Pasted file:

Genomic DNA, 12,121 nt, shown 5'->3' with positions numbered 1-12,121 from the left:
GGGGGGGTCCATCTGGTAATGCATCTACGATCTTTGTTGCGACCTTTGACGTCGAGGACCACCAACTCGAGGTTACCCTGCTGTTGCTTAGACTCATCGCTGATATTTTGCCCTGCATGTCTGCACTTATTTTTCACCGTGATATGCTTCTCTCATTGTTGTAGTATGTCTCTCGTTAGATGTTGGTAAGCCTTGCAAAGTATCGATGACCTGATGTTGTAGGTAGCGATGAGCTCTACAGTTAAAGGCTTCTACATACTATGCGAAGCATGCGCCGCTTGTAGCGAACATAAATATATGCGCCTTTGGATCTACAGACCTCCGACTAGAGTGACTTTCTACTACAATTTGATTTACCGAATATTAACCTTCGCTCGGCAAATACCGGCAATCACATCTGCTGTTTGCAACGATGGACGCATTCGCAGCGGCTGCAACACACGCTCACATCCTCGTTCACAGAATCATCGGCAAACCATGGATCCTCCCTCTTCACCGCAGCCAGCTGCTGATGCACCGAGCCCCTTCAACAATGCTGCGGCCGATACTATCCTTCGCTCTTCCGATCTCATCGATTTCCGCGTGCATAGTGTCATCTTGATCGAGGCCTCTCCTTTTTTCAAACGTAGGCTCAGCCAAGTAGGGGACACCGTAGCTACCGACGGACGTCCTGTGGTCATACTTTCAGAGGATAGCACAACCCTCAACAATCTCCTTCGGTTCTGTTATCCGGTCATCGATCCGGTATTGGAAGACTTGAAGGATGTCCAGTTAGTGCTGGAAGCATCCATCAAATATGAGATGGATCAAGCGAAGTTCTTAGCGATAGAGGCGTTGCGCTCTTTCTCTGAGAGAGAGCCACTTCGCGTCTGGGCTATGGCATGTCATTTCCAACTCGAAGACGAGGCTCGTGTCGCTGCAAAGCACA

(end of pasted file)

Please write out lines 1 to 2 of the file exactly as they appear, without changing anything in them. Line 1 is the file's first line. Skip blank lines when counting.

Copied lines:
Genomic DNA, 12,121 nt, shown 5'->3' with positions numbered 1-12,121 from the left:
GGGGGGGTCCATCTGGTAATGCATCTACGATCTTTGTTGCGACCTTTGACGTCGAGGACCACCAACTCGAGGTTACCCTGCTGTTGCTTAGACTCATCGCTGATATTTTGCCCTGCATGTCTGCACTTATTTTTCACCGTGATATGCTTCTCTCATTGTTGTAGTATGTCTCTCGTTAGATGTTGGTAAGCCTTGCAAAGTATCGATGACCTGATGTTGTAGGTAGCGATGAGCTCTACAGTTAAAGGCTTCTACATACTATGCGAAGCATGCGCCGCTTGTAGCGAACATAAATATATGCGCCTTTGGATCTACAGACCTCCGACTAGAGTGACTTTCTACTACAATTTGATTTACCGAATATTAACCTTCGCTCGGCAAATACCGGCAATCACATCTGCTGTTTGCAACGATGGACGCATTCGCAGCGGCTGCAACACACGCTCACATCCTCGTTCACAGAATCATCGGCAAACCATGGATCCTCCCTCTTCACCGCAGCCAGCTGCTGATGCACCGAGCCCCTTCAACAATGCTGCGGCCGATACTATCCTTCGCTCTTCCGATCTCATCGATTTCCGCGTGCATAGTGTCATCTTGATCGAGGCCTCTCCTTTTTTCAAACGTAGGCTCAGCCAAGTAGGGGACACCGTAGCTACCGACGGACGTCCTGTGGTCATACTTTCAGAGGATAGCACAACCCTCAACAATCTCCTTCGGTTCTGTTATCCGGTCATCGATCCGGTATTGGAAGACTTGAAGGATGTCCAGTTAGTGCTGGAAGCATCCATCAAATATGAGATGGATCAAGCGAAGTTCTTAGCGATAGAGGCGTTGCGCTCTTTCTCTGAGAGAGAGCCACTTCGCGTCTGGGCTATGGCATGTCATTTCCAACTCGAAGACGAGGCTCGTGTCGCTGCAAAGCACA